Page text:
Tropical Grasslands (2007) Volume 41, 245–252

A contemporary assessment of land condition in the Northern Gulf region of Queensland

K.A. SHAW1, J.W. ROLFE1, B.H. ENGLISH1 AND J.C. KERNOT2

1 Department of Primary Industries and Fisheries, Kairi, and
2 Mareeba, Queensland, Australia

Abstract

A framework using assessments of soil condition, pasture composition and woodland density was applied to describe 14 grazing land types as being in A (100% of original carrying capacity), B (75%), C (45%) or D (20%) condition. We assessed the condition of 260 sites, principally along public and some station roads, to provide a benchmark for current land condition. Land types were also assigned relative grazing values between 10 (best) and 0, reflecting soil fertility and potential biomass production. The method identifies particular, ‘at-risk&rsquo land types for priority investment of resources, while the rationale behind assessments might point to management interventions to improve the condition of those land types.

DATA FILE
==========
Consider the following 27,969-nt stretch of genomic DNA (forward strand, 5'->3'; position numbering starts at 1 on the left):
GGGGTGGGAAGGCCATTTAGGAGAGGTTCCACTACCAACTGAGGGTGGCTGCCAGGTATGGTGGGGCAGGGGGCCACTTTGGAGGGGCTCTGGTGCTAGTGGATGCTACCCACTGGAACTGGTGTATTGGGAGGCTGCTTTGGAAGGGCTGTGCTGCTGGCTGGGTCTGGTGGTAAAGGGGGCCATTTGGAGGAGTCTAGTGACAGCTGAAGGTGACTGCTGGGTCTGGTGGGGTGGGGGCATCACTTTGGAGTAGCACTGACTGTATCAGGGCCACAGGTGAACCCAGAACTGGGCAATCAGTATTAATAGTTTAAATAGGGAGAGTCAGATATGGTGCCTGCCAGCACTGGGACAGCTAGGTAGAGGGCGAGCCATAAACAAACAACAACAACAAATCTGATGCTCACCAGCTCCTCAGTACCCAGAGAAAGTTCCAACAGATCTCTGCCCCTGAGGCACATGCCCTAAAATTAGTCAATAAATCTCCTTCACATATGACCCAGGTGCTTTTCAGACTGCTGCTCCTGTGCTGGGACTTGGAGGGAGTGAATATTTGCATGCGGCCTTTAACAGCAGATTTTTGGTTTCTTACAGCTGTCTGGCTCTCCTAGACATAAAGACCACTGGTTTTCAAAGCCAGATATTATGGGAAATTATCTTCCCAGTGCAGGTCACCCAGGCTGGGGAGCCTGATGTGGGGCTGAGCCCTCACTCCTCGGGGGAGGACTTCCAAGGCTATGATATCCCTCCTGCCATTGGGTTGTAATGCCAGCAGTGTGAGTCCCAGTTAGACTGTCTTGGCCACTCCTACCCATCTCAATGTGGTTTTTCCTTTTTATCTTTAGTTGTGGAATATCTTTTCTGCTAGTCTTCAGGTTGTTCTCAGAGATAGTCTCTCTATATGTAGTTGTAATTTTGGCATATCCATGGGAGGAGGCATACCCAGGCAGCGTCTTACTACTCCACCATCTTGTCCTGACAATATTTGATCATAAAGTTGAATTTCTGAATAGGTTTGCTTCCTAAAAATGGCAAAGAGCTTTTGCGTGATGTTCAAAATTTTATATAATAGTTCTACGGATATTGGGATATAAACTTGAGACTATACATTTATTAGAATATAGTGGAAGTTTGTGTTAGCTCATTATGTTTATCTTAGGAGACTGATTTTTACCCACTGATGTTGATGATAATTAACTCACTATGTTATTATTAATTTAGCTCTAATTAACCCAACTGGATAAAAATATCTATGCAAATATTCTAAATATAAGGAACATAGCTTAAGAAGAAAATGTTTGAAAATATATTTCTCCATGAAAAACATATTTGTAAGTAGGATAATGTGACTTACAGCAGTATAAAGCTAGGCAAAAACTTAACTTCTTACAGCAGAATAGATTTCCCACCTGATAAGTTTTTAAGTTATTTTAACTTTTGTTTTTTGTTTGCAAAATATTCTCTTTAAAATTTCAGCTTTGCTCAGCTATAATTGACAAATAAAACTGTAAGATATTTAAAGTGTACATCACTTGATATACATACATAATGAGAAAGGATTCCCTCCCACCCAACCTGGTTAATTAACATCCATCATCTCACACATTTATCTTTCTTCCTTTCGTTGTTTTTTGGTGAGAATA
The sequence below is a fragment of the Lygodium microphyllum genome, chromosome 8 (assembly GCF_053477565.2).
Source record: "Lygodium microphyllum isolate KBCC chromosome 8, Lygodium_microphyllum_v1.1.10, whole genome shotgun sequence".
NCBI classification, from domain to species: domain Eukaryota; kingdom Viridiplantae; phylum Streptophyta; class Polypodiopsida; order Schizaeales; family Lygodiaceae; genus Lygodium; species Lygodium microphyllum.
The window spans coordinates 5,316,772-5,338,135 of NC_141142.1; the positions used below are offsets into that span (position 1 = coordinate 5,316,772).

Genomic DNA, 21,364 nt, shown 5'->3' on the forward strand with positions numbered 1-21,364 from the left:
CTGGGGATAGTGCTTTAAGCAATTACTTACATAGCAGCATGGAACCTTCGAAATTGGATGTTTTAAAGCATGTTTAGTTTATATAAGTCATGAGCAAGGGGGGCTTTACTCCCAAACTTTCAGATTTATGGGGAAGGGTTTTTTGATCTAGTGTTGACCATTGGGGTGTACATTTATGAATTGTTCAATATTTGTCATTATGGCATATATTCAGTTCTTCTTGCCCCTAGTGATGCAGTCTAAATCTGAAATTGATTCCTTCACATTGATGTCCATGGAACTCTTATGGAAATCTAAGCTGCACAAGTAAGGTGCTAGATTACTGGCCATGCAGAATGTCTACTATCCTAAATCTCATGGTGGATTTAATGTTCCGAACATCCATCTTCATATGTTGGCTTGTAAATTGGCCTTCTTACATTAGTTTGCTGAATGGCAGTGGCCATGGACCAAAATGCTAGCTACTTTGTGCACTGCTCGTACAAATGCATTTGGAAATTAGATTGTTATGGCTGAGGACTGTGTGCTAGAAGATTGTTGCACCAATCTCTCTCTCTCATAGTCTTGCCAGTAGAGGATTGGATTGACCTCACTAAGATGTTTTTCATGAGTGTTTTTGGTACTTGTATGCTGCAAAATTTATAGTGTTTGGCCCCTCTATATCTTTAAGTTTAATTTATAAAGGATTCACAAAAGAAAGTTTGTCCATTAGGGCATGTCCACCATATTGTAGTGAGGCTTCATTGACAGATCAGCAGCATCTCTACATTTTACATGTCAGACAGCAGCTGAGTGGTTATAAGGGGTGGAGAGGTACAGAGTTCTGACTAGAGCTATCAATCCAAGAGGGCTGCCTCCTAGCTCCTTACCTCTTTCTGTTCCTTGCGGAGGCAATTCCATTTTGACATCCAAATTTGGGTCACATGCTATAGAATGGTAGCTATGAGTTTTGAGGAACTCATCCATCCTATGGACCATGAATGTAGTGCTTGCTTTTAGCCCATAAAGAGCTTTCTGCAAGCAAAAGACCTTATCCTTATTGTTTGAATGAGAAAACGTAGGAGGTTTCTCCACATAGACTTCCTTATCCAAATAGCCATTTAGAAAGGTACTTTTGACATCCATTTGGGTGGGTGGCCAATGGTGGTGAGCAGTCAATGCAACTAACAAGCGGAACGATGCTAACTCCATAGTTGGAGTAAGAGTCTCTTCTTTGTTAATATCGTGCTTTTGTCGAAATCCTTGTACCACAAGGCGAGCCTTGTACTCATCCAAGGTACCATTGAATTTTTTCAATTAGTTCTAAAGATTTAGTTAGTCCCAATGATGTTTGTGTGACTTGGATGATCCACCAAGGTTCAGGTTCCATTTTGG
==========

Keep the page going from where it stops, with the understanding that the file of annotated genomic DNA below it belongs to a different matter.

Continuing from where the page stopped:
Across all land types, 47% of sites were in A condition, 34% in B condition, 17% in C condition and only 2% in D condition. Seventy-five percent of land types with grazing values >5 were in A or B condition, compared with 88% for those with grazing values ≤5. For Georgetown granites, only 27% of sites were in A or B condition, with values for other land types being: alluvials 59%, black soils 64% and red duplex soils 57%, suggesting that improving management of these land types is a priority issue. On land types with high grazing value, the major discounting factor was pasture composition (72% of sites discounted), while increasing woodland density was the main discount (73% of sites discounted) on low grazing value land types.

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